Outside of these questions, another tactic that can inform your design is to speak directly with your users. After all, these are people—not numbers, profiles, or personas. Go beyond your own speculation and discover who they are, what they like, and how they interact with your page.
…So Speak With Them
It may seem intimidating or overwhelming to reach out to your users in an effort to build empathy with them. However, Terry assures us it’s a relatively straightforward process that requires no coding or design experience at all.
For example, let’s say you need to come up with a way to increase your monthly recurring donors. You can easily build a crowdfunding campaign on Classy that presents the problem your organization solves, how you aim to solve it, and ways people can get involved through recurring donations.
After that, publish the campaign but don’t share it with your entire audience. Instead, share it only with a select few people. Think of it as a soft launch. Further, it’s important you have a relationship with these individuals—maybe they’ve donated a few times, or volunteered at your events.
Be upfront and clear that you’re running a test on recurring giving donations, and you specifically want to hear their feedback. At the same time, don’t divulge too much information about the details of your test so as not to bias their opinions.
Then, give them the campaign link and see what happens:
- What are their initial reactions?
- Did they gloss over any sections meant to grab their attention?
- Did they sign up as a recurring donor?
- Do they have any feedback, positive or negative?
Whatever the result, you’ve taken the time to get inside the head of your user and empathize with their perspective. Not only can this help you design a page that encourages your users to take action, but it also builds trust and loyalty among your supporters.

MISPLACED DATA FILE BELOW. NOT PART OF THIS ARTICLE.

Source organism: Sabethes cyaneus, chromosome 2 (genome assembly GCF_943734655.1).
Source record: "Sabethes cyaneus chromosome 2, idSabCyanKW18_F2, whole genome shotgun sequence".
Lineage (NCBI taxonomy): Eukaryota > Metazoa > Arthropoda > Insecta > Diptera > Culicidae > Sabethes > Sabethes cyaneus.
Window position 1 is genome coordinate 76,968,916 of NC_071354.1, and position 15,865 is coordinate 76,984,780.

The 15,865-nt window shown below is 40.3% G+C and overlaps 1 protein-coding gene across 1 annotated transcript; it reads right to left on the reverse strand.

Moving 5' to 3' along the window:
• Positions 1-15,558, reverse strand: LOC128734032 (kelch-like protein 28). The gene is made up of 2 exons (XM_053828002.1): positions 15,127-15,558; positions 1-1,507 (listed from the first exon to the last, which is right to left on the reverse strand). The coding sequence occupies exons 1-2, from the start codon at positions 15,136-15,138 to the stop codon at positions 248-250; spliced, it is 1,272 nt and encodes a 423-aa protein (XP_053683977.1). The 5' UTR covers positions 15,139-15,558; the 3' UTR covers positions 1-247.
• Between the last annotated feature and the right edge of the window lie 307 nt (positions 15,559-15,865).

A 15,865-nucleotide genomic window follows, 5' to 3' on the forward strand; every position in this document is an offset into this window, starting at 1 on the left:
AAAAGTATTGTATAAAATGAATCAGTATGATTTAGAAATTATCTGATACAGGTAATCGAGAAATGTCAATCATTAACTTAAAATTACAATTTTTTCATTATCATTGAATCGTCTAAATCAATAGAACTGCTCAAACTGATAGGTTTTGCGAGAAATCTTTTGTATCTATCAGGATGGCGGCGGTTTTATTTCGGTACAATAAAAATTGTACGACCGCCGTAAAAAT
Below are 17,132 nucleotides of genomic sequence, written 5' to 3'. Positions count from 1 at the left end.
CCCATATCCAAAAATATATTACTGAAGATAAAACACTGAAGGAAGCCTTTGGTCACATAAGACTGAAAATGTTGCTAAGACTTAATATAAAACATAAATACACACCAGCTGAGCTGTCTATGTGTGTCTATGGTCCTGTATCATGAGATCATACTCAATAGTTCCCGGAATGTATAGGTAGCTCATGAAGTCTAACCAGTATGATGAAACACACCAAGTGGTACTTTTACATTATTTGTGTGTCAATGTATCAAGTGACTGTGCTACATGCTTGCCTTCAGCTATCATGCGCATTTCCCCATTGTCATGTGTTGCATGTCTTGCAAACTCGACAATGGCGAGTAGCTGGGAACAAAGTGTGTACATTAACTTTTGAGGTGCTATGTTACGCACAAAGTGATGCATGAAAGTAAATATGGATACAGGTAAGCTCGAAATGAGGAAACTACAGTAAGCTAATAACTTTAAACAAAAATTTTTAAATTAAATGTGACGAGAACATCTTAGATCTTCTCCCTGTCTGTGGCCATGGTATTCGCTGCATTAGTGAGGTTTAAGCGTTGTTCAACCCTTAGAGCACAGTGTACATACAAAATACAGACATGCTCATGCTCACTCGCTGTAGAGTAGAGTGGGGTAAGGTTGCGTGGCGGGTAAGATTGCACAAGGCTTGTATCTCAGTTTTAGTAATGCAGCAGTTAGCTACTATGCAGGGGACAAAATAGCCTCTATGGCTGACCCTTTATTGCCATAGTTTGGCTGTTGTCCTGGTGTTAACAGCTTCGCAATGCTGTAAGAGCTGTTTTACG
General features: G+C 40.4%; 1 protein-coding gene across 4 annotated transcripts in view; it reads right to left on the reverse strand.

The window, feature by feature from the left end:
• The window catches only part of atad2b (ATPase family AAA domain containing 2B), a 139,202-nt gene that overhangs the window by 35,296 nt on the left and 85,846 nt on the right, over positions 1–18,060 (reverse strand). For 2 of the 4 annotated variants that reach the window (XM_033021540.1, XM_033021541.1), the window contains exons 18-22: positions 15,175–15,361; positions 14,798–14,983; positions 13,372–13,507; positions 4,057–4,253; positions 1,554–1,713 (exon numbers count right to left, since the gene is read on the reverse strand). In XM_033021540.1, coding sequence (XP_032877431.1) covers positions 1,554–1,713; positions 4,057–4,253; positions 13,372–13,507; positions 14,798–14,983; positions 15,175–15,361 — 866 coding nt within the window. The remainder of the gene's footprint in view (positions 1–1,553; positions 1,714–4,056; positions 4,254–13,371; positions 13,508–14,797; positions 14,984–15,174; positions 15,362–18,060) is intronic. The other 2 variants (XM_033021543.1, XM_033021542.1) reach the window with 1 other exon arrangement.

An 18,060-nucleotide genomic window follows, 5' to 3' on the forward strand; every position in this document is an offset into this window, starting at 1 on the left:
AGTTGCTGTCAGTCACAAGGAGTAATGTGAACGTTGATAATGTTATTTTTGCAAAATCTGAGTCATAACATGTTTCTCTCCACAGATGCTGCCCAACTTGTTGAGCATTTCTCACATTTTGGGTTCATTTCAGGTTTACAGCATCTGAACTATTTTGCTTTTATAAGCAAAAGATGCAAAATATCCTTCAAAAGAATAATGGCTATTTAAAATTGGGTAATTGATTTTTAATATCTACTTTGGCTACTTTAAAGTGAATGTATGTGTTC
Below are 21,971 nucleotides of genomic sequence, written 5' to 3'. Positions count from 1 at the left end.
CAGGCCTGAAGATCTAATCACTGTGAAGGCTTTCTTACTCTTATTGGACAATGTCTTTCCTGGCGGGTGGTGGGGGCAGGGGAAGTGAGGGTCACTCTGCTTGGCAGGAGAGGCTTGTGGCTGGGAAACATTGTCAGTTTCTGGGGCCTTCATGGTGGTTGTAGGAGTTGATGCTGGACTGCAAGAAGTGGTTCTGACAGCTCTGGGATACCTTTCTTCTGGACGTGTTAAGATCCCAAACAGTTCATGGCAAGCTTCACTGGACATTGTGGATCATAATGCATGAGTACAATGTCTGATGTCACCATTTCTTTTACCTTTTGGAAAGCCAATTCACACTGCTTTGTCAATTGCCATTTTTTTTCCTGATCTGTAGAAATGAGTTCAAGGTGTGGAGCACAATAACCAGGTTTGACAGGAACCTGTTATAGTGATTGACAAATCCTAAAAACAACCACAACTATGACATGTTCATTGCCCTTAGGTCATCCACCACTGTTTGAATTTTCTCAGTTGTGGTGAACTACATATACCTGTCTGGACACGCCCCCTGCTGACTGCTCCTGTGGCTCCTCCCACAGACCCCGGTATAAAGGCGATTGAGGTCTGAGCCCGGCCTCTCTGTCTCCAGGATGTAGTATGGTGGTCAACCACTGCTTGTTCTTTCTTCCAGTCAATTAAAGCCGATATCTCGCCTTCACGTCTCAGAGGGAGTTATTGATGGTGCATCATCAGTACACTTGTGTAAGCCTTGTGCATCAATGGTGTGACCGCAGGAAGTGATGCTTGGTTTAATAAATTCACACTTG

An Example in Action
Recently, Classy did a monthly recurring giving optimization test that stands as a real-world example of this put together. Specifically, we tested two prototype models for the process of making a monthly gift.
The first was a radio button that people could click to make their donation a monthly gift. However, when Terry sent this out for user testing he noticed a lot of people clicked the button simply because it was on the page.
Those people likely didn’t realize what they signed up for. And while getting these monthly recurring gifts might be good for your conversion rates on paper, it also has larger implications for your organization.
If someone opts into a monthly gift without knowing what they’re signing up for, they could feel duped. That, in turn, could cause a negative reaction to, or experience with, your nonprofit. The second prototype we used was much clearer with regard to what people were signing up for.
“What was really cool about changing the location of those buttons and surfacing the monthly giving option was that it gave people a choice. That’s empowering. Give someone the ability to make an impact the way they want instead of forcing them down a path they might not want to be on.”
Remember, this entire process is interactive, so work hard to not get too caught up in your organization’s own goals. Don’t forget that your users are humans with distinct opinions, perspectives, and habits. The more you can build empathy for them, the stronger your overall narrative will become.